Corporate Social Responsibility

Chilean Baritone Sings the Praises of British-American Tobacco

Not everyone enjoyed "British-American Tobacco's Socially Responsible Smoke Screen," our article from the last issue of PR Watch that examined BAT's social reporting process. Eugenio Rengifo, a baritone with a Chilean band, emailed us a stinging letter, calling the article a "joke. Do you really believe in what you wrote about this?" But Eugenio the baritone didn't bother to inform us that he was also a PR executive with BAT's Chilean subsidiary.


Trust Us, We're Corporations

Integrity and good behavior based on "principles" are more important than rules of corporate governance, according to Peter Brabeck-Letmathe, the chief executive of Swiss-based foods giant Nestle (which recently demonstrated its commitment to "principles" by attempting to sue the famine-stricken nation of Ethiopia).


Supreme Court Will Hear Kasky vs Nike On Corporate PR

The US Supreme Court will rule in Nike vs. Kasky whether Nike's statements on the working conditions in its Asian factories are commercial speech and subject to truth-in-advertising laws. Nike appealed a May 2002 California Supreme Court decision that says when a corporation makes "factual representations about its own products or its own operations, it must speak truthfully." Nike says that the First Amendment protects its statements.


Will 'Dolphin-Safe' Tuna Really Mean 'Dolphin-Dead'?

"Two former government scientists who
spent years investigating stress in dolphin populations
charged this week that superiors at their federally
financed laboratory shut down their research because it
clashed with policy goals of the Clinton and Bush
administrations. The scientists ... said their research indicated that the practice of chasing and encircling dolphins to catch tuna exposed the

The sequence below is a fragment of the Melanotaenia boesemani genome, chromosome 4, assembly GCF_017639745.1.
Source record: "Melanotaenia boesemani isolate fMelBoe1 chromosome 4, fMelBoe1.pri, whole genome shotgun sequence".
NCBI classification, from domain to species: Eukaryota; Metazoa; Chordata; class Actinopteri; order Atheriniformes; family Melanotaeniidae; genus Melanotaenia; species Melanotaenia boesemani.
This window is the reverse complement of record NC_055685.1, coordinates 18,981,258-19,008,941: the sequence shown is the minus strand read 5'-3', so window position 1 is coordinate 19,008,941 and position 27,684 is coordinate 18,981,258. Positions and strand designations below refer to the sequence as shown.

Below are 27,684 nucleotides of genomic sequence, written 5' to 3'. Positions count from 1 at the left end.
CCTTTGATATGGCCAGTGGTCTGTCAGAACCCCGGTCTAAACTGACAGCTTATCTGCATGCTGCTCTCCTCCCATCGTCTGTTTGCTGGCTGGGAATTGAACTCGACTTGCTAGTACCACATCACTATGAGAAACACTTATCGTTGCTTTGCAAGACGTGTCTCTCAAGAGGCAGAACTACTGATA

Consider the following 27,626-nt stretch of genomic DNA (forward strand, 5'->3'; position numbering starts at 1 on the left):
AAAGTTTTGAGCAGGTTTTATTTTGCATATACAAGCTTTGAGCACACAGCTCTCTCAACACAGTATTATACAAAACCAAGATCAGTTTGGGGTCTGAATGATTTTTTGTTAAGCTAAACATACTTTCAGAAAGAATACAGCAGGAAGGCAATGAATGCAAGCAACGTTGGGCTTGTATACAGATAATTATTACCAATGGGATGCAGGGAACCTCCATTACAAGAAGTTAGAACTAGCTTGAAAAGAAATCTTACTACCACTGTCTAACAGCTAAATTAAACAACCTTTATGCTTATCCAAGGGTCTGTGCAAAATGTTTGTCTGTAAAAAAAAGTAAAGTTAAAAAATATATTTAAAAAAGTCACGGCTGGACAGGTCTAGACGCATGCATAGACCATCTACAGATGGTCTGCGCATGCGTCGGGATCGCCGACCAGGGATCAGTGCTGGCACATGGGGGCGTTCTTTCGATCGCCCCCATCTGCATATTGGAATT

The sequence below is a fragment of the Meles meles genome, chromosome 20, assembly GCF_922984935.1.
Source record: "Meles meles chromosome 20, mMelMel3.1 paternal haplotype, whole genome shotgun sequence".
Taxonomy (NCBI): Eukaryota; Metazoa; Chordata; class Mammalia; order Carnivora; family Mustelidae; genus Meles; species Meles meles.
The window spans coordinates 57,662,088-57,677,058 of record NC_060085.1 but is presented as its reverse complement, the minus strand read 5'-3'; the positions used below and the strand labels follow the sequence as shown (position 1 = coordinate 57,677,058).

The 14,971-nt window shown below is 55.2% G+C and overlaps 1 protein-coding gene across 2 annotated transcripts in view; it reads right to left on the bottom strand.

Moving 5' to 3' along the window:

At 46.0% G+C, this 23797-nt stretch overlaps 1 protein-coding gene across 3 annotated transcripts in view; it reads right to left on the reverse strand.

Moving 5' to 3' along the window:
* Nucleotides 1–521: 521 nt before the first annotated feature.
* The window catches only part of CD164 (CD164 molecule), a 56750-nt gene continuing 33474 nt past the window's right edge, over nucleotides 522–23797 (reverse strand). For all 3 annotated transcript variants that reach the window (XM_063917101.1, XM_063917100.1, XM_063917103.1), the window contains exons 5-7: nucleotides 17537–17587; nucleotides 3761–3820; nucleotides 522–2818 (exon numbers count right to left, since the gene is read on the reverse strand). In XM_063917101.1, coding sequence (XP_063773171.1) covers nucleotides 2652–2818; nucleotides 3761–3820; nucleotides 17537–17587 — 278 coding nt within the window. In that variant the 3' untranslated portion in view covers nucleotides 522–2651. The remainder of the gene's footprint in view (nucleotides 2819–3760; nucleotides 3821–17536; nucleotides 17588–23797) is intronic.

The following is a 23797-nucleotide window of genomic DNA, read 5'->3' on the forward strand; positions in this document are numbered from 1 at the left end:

dolphins to dangerous amounts of stress. The accusations, by Dr. Albert Myrick, a wildlife
biologist, and Dr. Sarka Southern, a research associate,


BAT Kills Millions, But in a Socially Responsible Manner

Bob Burton and Andy Rowell deconstruct the "social responsibility report" of British American Tobacco, the world's second largest tobacco company, in the latest PR Watch. Among their findings, "BAT's social report disclosed that three of its employees had been killed and 37 involved in serious accidents during 2001, but omitted any estimate of the number of people who had been killed or seriously affected by consuming its products. ...


Managing those Pesky Activists

PR Week continues the industry's preoccupation with managing activism with a variety of articles examining the strategies activists use to advance their causes, "the proactive approach to averting protests," and an article on corporate social responsibility titled "CSR: Beyond Lip Service."


BP Oil's $200 Million Greenwashing Campaign

The New York Times examines BP/Amoco, the world's second largest oil company, and its $200 million PR and advertising campaign to greenwash its image. It is an "enormous corporate rebranding exercise, shortening its name from British Petroleum to BP, coining the slogan "Beyond Petroleum" and redesigning its corporate insignia. ... in came a green, yellow and white sunburst that seemed to suggest a warm and fuzzy feeling about the earth. ... But ...


PR Groups On Wrong Side

"The Public Relations Society of America, the Arthur Page Society, the Institute for PR, the Council of PR Firms and the PA Council are on the wrong side of the Nike 'commercial speech' lawsuit," writes Jack O'Dwyer, publisher of the O'Dwyer's PR trade publications. "Instead of siding with Nike, which refuses to defend the truthfulness of its statements about labor practices abroad (see No Logo for labor conditions in 18 foreign countries), the PR groups should be demanding that accuracy be served.



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